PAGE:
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            Painting and Turning
Before I painted the hull, I worked my arse off sanding and filing and patching etc.  I finally decided I had to live with whatever was there at that time and I then painted the boat with as many coats as I could using two gallons of System Three High Build Primer. Then I did the same with the Sys 3 Top Coat. I may have had only a gallon of that. I did the painting with a bloody Wagner Power Painter (they drip) and considering that the thing doesn't  look to bad.  I've since decided (learned a few things) that I'll likely need a "final" coat of paint a few places which will be done with proper equipment I assure you.
The big day. The boat's suspended in two slings of nylon webbing running through blocks suspended from a couple of chain hoists. There are gizmo's fore and aft to keep the webbing from slipping off of the ends.  It took us two hours.  We did it ala Jim Davis's method, but without his Volkswagen to hold the boat back.  She got stuck half way round and when we got the side dug out of the ground she went the rest of the way in a hurry and almost pushed me through the side of the shelter.  Seems I'm always at the wrong place at the wrong time.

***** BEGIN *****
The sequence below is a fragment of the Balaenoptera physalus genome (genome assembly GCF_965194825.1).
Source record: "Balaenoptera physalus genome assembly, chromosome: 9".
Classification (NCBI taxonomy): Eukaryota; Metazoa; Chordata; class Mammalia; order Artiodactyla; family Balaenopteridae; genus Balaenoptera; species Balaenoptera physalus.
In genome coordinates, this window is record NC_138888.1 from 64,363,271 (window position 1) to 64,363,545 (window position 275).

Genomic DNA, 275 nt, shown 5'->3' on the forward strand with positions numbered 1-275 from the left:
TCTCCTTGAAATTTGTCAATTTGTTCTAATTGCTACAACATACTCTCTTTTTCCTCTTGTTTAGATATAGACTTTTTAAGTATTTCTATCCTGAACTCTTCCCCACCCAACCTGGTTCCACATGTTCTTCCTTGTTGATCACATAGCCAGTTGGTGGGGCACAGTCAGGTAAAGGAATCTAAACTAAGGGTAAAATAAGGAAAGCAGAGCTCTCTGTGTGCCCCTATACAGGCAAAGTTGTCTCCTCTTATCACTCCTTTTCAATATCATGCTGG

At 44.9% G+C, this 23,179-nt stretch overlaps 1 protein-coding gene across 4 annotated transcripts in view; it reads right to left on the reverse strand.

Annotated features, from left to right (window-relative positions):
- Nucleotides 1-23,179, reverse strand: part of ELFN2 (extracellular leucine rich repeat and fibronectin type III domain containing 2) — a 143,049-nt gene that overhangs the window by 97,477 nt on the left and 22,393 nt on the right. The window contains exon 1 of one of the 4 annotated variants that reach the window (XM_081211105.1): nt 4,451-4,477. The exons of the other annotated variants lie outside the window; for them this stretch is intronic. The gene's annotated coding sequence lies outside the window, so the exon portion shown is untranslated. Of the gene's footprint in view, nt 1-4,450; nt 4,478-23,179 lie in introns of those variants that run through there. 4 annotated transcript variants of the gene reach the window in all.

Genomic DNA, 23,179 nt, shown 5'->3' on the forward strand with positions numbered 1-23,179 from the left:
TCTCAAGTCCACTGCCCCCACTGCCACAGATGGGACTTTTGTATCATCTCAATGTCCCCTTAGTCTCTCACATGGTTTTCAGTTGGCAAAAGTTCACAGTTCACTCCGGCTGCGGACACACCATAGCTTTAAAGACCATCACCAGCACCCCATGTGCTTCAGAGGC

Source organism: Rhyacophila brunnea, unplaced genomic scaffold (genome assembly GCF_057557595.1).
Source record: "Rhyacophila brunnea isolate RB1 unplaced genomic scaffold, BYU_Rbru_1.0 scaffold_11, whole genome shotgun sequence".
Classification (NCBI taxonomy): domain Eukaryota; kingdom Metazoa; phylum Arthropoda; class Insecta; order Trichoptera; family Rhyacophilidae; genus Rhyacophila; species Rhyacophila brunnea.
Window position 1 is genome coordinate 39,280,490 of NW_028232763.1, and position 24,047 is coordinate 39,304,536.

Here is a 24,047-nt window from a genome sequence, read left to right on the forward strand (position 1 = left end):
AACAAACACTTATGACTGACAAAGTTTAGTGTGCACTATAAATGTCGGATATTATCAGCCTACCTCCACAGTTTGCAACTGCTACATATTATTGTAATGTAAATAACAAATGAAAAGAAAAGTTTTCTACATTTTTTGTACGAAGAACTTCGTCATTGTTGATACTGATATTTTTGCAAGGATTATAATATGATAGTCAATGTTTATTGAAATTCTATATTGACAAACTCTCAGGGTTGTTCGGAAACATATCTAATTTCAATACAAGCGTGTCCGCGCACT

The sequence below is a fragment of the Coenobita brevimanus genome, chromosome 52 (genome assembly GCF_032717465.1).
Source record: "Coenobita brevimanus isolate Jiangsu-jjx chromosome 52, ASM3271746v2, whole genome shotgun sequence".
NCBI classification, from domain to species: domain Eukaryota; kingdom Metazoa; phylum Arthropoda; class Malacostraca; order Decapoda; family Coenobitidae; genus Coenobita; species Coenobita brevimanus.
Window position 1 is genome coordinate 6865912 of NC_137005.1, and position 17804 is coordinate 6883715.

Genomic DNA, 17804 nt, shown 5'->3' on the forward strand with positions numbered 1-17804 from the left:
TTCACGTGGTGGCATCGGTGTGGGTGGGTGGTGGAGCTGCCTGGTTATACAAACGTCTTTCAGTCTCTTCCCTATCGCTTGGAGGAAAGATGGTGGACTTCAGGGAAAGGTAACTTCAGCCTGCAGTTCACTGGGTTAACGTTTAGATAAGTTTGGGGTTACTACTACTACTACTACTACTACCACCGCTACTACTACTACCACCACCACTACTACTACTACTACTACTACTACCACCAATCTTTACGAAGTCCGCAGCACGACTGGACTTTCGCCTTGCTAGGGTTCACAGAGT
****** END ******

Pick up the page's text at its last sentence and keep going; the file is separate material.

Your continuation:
Here one can see the CopperPoxy bottom "paint".  Since she's been turned we've been christened by the local dogs who've turned the copper green in these runny sorts of patterns.  It does not match the boot top.

Here we're right side up and the top side/cabin side is being added.  It's not too apparent  in the photo, but here is one of the trickier parts of building this boat.  The topsides flair out at the bow where they blend in with the angle of the hull at the stem, but as they go aft the flair reverses and as can be seen amidships the flair is inward. The topside planking must also make a transition from being a butt joint with the sides at the stem to being overlapped outside and above the side planking amidships.  The process repeats itself on the stern.  I had included the topsides in the mould patterns which helped a lot.  Fitting to the hull at stem and stern took some creative use of the router. Finally, when I fair and paint this area, a liberal dose of micro balloons in epoxy should hide all sin.
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Gerald K. Limber
Asheboro, NC

gklimber@atomic.net